In family court, it is not unusual for a father earning $35,000 a year to amass $150,000 in attorney’s fees, according to Washington attorney William Dawes. Unlike any other debt, these fees may be collected by incarceration. In fact, unlike the inmates in a medieval debtors’ prison, he is punished even though he did not incur the debt voluntarily. One of the most astonishing practices of family courts is ordering fathers to pay the fees of attorneys, psychotherapists, and other officials they have not hired and summarily jailing them for not complying.

Family law is now criminalizing constitutionally protected activities as basic as free speech, freedom of the press, and even private conversations. In some jurisdictions, it is a crime to criticize family-court judges or otherwise to discuss family-law cases publicly, and fathers have been arrested for doing so. Fathers who speak out against family courts report that their children are used as weapons to silence their dissent, and attorneys regularly advise their clients not to join fathers’ rights groups, speak to the press, or otherwise criticize judges. Following his congressional testimony critical of the family courts, Jim Wagner of the Georgia Children’s Rights Council (CRC) was stripped of custody of his two children and ordered to pay $6,000 in legal fees. When he could not pay within fifteen days, the court jailed him. "We believe . . . the court is attempting to punish Wagner for exposing the court’s gender bias and misconduct to a congressional committee," said Sonny Burmeister, president of the council (CRC 1992, 9). Though precluded by law from endorsing political ideologies, the U.S. Department of Justice publishes a paper by the National Council of Juvenile and Family Court Judges, an association of ostensibly impartial judges who sit on actual cases, that attacks fathers’ groups for their "patriarchal values" and for advocating "the rights of fathers instead of their responsibilities." The ostensibly apolitical judges ask, "How can we learn to counter the sound bites of fathers’ rights groups?" (qtd. in McHardy and Hofford 1999).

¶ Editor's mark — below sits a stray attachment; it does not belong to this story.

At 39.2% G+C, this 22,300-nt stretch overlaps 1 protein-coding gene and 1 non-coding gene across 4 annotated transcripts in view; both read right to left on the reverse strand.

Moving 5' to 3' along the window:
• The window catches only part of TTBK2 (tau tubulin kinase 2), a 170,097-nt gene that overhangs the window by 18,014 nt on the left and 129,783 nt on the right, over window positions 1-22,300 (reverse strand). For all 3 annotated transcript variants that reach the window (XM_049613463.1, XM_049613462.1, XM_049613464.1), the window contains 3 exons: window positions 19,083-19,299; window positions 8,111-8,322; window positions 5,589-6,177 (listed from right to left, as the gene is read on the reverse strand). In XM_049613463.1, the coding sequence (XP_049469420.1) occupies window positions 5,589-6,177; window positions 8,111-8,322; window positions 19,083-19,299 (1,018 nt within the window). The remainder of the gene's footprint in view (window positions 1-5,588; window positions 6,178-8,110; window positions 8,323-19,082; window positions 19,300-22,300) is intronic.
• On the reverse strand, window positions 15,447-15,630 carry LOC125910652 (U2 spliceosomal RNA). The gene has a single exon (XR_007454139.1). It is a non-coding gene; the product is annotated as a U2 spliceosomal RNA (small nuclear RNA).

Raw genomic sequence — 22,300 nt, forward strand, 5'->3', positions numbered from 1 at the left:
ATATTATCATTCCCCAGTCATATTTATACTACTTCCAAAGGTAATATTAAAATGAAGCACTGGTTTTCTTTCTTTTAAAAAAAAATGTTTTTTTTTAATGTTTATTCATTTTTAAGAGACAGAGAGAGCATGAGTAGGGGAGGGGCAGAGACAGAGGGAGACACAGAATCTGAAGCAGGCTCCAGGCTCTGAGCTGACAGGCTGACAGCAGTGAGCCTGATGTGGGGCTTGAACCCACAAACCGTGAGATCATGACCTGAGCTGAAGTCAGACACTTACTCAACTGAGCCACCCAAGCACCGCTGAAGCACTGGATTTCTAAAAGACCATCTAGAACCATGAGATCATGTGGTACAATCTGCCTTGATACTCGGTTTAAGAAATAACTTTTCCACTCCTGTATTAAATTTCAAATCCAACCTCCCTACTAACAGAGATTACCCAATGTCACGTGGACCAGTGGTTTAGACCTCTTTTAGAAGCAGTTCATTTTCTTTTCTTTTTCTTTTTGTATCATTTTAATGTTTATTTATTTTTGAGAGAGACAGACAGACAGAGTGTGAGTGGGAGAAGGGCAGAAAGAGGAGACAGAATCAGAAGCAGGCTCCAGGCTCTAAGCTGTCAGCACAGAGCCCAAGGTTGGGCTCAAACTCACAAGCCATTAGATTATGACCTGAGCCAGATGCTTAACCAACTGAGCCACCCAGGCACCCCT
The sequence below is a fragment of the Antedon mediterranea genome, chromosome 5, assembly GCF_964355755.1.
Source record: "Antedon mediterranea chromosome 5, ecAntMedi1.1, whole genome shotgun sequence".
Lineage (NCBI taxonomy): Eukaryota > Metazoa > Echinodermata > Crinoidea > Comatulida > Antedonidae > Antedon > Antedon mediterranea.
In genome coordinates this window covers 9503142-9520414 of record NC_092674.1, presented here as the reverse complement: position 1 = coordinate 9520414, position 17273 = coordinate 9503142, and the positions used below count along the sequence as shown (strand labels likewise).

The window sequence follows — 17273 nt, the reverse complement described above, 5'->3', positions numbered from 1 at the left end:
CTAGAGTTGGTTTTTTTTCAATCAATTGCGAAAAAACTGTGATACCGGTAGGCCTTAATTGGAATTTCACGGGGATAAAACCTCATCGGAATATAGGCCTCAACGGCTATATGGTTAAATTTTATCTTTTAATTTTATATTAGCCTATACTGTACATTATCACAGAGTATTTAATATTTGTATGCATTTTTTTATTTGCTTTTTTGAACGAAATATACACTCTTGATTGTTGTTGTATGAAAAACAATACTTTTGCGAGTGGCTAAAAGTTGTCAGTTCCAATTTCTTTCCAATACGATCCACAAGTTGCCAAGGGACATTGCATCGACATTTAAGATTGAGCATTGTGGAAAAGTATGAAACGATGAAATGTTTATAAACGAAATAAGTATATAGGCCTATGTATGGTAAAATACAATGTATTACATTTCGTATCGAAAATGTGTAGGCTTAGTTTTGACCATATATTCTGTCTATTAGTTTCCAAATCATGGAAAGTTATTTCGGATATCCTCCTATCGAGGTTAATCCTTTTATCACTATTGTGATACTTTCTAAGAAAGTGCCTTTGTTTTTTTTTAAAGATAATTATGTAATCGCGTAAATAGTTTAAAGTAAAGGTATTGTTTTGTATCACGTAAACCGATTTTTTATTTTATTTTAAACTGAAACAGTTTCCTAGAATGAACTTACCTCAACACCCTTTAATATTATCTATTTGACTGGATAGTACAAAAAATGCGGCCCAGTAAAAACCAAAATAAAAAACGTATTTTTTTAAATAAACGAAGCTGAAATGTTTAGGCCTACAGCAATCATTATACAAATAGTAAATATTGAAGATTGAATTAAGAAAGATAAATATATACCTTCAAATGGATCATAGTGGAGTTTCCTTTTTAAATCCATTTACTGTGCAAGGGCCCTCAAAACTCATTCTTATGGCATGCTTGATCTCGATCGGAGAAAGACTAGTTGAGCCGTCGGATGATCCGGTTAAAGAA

Like other state court judges, family-court judges are either elected or appointed and are promoted by commissions dominated by lawyers and other professionals (Tarr 1999, 61, 67, 69–70). These judges, in other words, occupy political positions and are answerable to the bar associations that naturally have an interest in maximizing the volume of litigation (Corsi 1984, 107–14; Watson and Downing 1969, 98, 336). They also wield extensive powers of patronage that enable them to force litigants to pay attorneys and expert witnesses. These powers are not limited to family courts; judges’ patronage powers have long been recognized (Jacob 1984, 112). Yet in no other courts has patronage so thoroughly eclipsed justice. Although family courts, like most courts, claim to be overburdened, it is clearly in their interest to be overburdened because judicial powers and earnings are determined by demand. As Judge Page explains, "Judges and staff work on matters that are emotionally and physically draining due to the quantity and quality of the disputes presented; they should be given every consideration for salary and the other ‘perks’ or other emoluments of their high office. . . . With the improved status of judges and family-court systems comes their proper position in judicial budgets as worthy of appropriate funding" (1993, 19). Though caseloads are large, the aim in improving the court’s status is apparently to increase that load still further. If the judiciary is viewed in part as a business, then the more satisfied the customers—in this case, the bar associations and divorcing parents who expect custody—the more customers will be attracted. Again, in Judge Page’s words, "With improved services more persons will come before the court seeking their availability. . . . As the court does a better job more persons will be attracted to it as a method of dispute resolution. . . . The better the family-court system functions the higher . . . the volume of the persons served" (1993, 20). In this view, the more attractive the courts make divorce settlements for custodial parents, the more prospective custodial parents will file for divorce and the more children will be removed from, in most instances, their fathers.